With interior art by Mark Badger (his second Marvel work after having a one-issue fill-in on Power Pack) and cover by no less than Bernie Wrightson and Jon Muth, there’s no question that The Gargoyle is one of the most beautiful miniseries of the 1980s. Storywise, it’s pretty heavy handed and plodding. But it’s also not terrible.
It starts with a wonderful, 4-page wordless sequence showing Gargoyle breaking into a funeral home and crying at an open casket, only to discover that the woman in the coffin is the wrong body. The book feels disjointed because these wordless sequences recur, but they’re punctuated by over-wordiness. Lots of Punisher-style internal narration (too much of it).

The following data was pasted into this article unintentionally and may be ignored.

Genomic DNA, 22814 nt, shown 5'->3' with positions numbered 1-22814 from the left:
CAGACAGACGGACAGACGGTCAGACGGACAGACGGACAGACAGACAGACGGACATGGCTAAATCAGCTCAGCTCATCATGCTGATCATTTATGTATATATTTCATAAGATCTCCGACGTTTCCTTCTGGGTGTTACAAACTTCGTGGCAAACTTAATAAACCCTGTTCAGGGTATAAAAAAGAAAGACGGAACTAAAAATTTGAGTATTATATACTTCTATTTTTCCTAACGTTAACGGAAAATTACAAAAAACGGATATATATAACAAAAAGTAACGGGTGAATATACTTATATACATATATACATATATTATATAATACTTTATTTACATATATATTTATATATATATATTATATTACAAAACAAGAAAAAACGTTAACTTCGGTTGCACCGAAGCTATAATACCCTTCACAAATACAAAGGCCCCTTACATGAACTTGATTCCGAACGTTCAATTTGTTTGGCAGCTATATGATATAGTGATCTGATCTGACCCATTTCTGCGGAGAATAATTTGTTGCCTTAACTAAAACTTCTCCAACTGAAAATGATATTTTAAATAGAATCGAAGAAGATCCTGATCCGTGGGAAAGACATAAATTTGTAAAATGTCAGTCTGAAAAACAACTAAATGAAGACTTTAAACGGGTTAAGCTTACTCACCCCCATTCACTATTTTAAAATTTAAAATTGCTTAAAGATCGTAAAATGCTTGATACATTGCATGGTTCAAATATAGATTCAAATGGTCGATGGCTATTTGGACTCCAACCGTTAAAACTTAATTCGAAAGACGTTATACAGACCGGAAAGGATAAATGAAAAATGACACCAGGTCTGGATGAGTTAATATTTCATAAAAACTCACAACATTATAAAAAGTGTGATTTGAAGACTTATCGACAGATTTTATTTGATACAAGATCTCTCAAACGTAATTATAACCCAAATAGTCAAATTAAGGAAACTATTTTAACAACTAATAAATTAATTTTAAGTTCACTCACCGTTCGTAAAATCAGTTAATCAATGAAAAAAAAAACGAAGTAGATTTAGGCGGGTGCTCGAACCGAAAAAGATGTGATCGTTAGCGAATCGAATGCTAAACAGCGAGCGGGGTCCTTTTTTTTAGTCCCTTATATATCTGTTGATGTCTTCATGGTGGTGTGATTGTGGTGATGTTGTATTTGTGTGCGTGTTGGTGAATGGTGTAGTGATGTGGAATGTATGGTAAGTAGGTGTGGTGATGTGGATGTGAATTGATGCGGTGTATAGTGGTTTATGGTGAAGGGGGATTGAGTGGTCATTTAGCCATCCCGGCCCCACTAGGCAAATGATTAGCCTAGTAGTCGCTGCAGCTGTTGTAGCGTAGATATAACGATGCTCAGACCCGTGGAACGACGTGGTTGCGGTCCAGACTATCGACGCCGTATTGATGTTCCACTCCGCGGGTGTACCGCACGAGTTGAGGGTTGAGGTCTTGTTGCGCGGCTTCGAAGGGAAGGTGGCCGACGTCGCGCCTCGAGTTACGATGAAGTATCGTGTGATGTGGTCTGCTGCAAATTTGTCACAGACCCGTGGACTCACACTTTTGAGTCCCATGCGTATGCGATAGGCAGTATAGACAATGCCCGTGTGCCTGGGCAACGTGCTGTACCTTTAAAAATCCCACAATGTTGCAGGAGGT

Overall, we get a much more detailed origin story for Gargoyle—all the way back to the woman he was in love with back in World War One, when he was still just a normal man. And really, nobody cares. Gargoyle just isn’t important enough for a four-issue origin.
Like I said, not bad, but not worth writing (or reading) about.
Creators: J.M. DeMatteis and Mark Badger
Grade: B on the art, C- on the story.
P.S. I want this toy: